Off Stage | Performing Arts Review | Chicago Reader

Off Stage 

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Off Stage, A Reasonable Facsimile Theatre Company, at the Cornservatory. "Welcome to purgatory," a character says in Mike Spiegel's new play--and before long the audience will think the greeting was meant for them. Members of a bizarre group reenact their past traumas for a man they take hostage, hoping they'll open his eyes to the pain of the masses. Spiegel tries to make his consideration of racism, spousal abuse, and child molestation more peppy by having the characters behave like game-show contestants or sleazy talk-show guests. But the theatricality only lessens our empathy. And though the different media formats sharply comment on the way we glorify and embrace angst, the satire doesn't compensate for all the misery piled on over two hours.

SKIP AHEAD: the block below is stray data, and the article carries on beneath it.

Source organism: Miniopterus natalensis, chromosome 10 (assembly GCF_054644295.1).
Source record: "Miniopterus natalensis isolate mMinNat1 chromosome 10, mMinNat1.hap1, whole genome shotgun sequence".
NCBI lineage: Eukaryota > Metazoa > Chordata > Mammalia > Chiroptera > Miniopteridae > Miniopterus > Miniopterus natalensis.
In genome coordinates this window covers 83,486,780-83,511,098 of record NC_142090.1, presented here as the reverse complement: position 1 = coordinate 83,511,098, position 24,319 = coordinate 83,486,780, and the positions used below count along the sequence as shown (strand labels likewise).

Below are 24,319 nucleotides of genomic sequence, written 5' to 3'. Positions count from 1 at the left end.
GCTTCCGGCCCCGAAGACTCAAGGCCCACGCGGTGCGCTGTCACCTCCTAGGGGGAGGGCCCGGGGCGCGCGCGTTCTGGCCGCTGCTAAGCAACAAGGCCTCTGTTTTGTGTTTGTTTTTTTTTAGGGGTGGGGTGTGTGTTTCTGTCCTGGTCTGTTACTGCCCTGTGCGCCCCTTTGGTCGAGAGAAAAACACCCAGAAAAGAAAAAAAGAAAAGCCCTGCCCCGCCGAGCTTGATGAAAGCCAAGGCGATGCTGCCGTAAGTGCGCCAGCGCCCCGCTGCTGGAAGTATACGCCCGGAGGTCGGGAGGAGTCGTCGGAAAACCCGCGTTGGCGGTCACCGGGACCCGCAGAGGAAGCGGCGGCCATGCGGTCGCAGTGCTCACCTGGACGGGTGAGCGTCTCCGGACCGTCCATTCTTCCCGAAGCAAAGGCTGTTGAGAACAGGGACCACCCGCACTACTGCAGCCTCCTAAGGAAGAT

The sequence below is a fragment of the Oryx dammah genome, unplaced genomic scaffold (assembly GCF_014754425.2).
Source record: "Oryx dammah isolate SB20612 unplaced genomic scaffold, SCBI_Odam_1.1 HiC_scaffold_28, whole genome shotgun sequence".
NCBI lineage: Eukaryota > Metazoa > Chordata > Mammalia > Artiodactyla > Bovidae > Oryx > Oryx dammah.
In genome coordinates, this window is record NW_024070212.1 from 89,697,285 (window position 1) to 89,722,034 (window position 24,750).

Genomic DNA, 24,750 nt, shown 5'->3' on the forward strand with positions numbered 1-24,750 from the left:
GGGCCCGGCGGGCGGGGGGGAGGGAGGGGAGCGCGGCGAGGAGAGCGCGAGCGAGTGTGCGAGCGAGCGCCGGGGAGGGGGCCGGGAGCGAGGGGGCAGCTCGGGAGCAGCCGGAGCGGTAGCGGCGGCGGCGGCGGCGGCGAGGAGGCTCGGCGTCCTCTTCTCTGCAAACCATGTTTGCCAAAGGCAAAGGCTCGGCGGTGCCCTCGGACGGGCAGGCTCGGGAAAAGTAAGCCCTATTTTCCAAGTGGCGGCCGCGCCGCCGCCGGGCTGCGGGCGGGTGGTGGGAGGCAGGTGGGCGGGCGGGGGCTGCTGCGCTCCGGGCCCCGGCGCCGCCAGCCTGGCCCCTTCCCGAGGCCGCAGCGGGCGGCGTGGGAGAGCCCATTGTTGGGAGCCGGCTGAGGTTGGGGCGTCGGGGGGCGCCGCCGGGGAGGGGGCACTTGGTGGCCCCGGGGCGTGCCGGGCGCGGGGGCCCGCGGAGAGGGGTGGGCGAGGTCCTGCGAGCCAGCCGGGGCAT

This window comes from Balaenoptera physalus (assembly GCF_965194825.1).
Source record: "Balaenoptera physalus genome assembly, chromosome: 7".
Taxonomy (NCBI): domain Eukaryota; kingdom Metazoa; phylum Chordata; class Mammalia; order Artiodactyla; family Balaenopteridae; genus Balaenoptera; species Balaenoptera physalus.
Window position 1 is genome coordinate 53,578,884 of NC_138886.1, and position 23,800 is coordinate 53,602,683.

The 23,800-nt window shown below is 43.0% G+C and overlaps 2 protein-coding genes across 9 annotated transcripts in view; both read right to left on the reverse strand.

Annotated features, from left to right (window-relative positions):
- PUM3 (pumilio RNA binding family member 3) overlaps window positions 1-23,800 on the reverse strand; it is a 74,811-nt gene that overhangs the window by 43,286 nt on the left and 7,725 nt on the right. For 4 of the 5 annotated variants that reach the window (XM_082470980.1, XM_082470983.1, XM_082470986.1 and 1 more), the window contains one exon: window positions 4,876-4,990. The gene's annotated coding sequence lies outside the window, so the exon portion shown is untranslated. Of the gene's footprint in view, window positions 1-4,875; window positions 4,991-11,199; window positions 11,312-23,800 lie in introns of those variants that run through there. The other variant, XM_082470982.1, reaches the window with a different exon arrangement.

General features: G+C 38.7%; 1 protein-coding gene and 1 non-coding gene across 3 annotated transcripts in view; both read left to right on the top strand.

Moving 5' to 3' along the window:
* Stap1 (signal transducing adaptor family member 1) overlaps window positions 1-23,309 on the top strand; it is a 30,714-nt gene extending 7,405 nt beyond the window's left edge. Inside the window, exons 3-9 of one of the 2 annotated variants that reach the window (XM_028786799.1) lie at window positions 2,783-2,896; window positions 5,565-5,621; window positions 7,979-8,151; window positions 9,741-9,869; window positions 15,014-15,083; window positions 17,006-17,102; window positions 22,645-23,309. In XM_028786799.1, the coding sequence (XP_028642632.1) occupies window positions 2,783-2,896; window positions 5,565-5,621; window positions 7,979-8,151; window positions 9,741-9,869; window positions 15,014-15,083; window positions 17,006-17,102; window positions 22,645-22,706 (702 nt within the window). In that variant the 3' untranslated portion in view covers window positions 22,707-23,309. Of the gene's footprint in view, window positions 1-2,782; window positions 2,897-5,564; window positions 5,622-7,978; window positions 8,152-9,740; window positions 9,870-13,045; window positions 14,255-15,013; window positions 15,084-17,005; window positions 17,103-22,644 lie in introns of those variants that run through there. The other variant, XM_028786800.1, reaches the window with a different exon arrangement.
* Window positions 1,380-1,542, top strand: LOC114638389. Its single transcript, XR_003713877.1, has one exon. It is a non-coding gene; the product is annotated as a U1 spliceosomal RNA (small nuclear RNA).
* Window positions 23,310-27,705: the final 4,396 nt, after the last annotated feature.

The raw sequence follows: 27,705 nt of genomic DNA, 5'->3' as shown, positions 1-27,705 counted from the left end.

It seems the point of this evening of unhappiness is to make us more aware of others' suffering. But why would the one character who does reach out be rewarded with the opportunity to relive his own pain over and over as part of a brainwashed cult? As directed by Michael Buino, the show offers glimpses of humor and amusing or affecting acting, but not enough to offset the onslaught of despair. Ultimately we don't feel the characters' pain so much as hope to be put out of our own misery.


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